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Dome - Have laptop, will travel

September 2010

Have laptop, will travel

Date: September 3, 2010

A new generation of Welch librarians makes house calls.

Librarian Blair Anton
Librarian Blair Anton is out of the library and into the Division of Endocrinology and Metabolism as its first embedded informationist.

When The Johns Hopkins Hospital’s Division of Endocrinology and Metabolism welcomed Blair Anton as its first “embedded informationist,” the early expectations for her contributions were modest.

“Initially I anticipated that she would help faculty who wanted to do a literature search on a single topic, or who wanted to develop a database of references,” division director Paul Ladenson says of the Welch librarian.

But Ladenson and other faculty quickly recognized Anton’s knack for mining data tucked into obscure digital troves.

Along with Ladenson, Sherita Golden and others, Anton joined a team preparing a comprehensive review of the literature regarding the epidemiology of endocrine and metabolic disorders. She earned co-authorship on the paper, published last year in the prestigious Journal of Clinical Endocrinology and Metabolism. The acknowledgement was well deserved, Ladenson says. The review “simply would not have been of the same caliber without her help.”

Just as digital technology has allowed researchers and clinicians to gather information without going to the library, it has also given Welch librarians a reason to expand the services they provide to Hopkins Hospital and the schools of medicine, nursing and public health.

The successful transition to the informationist model, coupled with a decrease in onsite patronage, has prompted an evaluation of whether librarians will vacate the Welch’s 81-year-old limestone building on Monument Street in coming years.

The informationist is in

When Welch director Nancy Roderer came to the library in 2001, the digital revolution already had reduced patronage of the building itself, making it pointless to tether librarians to their desks.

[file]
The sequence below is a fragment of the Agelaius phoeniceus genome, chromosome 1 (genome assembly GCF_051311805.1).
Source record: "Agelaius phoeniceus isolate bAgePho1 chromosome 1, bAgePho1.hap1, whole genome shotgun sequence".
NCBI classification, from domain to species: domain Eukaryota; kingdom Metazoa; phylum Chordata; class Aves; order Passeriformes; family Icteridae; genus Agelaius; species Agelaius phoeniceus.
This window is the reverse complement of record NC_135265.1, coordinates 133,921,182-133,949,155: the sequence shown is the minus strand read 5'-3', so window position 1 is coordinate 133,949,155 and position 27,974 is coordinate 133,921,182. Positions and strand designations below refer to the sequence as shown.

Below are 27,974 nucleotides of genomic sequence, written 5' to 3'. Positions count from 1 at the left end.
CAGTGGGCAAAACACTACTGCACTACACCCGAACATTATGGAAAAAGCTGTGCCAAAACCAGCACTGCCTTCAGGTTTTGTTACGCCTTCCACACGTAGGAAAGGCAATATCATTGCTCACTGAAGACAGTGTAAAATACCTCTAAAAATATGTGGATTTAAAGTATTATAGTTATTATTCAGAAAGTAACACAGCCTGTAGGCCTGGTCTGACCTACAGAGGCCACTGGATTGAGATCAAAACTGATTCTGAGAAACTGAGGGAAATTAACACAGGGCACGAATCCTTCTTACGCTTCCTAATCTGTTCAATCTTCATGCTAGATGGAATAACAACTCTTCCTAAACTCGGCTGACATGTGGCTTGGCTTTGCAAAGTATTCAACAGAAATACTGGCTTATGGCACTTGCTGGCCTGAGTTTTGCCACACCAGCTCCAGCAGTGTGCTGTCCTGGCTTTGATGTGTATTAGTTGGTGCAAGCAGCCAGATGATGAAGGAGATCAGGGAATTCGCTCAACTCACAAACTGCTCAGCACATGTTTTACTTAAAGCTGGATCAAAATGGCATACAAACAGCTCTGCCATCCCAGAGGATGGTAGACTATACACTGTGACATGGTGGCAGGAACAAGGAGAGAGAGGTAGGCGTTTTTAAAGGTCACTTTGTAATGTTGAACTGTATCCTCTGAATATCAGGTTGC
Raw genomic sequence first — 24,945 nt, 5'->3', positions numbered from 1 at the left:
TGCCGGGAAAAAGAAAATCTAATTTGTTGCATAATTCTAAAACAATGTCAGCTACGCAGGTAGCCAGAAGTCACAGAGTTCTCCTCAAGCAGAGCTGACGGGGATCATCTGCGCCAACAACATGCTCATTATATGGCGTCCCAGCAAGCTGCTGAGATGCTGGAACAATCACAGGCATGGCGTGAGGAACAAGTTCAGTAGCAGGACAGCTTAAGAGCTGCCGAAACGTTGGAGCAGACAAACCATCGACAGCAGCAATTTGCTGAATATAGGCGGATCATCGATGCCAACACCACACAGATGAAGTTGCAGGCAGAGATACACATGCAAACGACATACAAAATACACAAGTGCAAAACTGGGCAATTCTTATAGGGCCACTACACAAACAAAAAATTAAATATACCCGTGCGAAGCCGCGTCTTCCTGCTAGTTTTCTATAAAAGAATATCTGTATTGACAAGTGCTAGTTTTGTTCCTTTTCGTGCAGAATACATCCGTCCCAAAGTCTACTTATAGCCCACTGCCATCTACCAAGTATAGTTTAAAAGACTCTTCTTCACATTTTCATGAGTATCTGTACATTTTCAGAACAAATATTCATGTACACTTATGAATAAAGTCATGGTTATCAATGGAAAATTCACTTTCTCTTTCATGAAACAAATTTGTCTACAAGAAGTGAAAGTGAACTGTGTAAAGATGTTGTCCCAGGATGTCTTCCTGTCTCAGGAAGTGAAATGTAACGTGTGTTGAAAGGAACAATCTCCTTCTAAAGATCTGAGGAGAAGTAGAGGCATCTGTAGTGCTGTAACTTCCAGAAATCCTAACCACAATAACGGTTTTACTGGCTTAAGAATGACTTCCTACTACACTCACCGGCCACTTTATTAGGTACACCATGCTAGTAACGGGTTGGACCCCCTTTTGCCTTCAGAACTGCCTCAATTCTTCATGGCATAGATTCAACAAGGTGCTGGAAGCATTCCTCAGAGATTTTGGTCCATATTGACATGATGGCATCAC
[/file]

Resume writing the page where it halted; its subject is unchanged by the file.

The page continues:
It also was clear to her that the mounting glut of digital information would only increase demand for librarians’ expertise in retrieving, using and managing data.

From Roderer’s deliberations, a nimble, new model for delivering information services emerged. Why not place librarians where they could be of immediate service?

In 2002, Roderer and her staff launched a 10-year plan to embed informationists in nearly 100 settings that she dubbed “Welch spaces.” To develop strong working relationships with patrons, each of 10 librarians was assigned to work closely with a handful of departments grouped by medicine, basic science and public health.

With enhanced responsibilities came their befitting new title. The term “informationist” recognizes a new generation of librarians trained to meet specialized needs and provide customized services, such as giving psychiatric nurses a primer in Google Docs or aiding residents with clinical questions in the Emergency Department.

Researchers attribute successful grant applications to the exhaustive efforts of embedded informationists. A growing number of journal articles bear the names of Welch staff as well. Stella Seal received co-authorship on a paper that appeared in the Journal of Reconstructive Microsurgery in July. Her colleague Claire Twose was listed as a co-author on a review of urban health research in Baltimore that was published in the Journal of Community Health in April.

Day to day, informationists also lend expertise to safety-improvement measures. For a nurse working on a plan to decrease specimen labeling errors, Catherine Craven unearthed important data on human factors that contribute to the problem.

Should the Welch library building cease to function as a core library facility, books required for courses will circulate from the Armstrong Medical Education Building. Only the Library of the Institute of the History of Medicine will stay on the building’s top floor.

Meanwhile, Anton and her cohorts will be circulating from one “Welch space” to another in the pursuit of sound medicine. Each project will prepare them for the next. “Because of her first global survey, Blair has developed a much deeper knowledge of the content of our subspecialty,” Ladenson says. “And that, of course, reinforces her ability to help and contribute intellectually to future projects.”

Stephanie Shapiro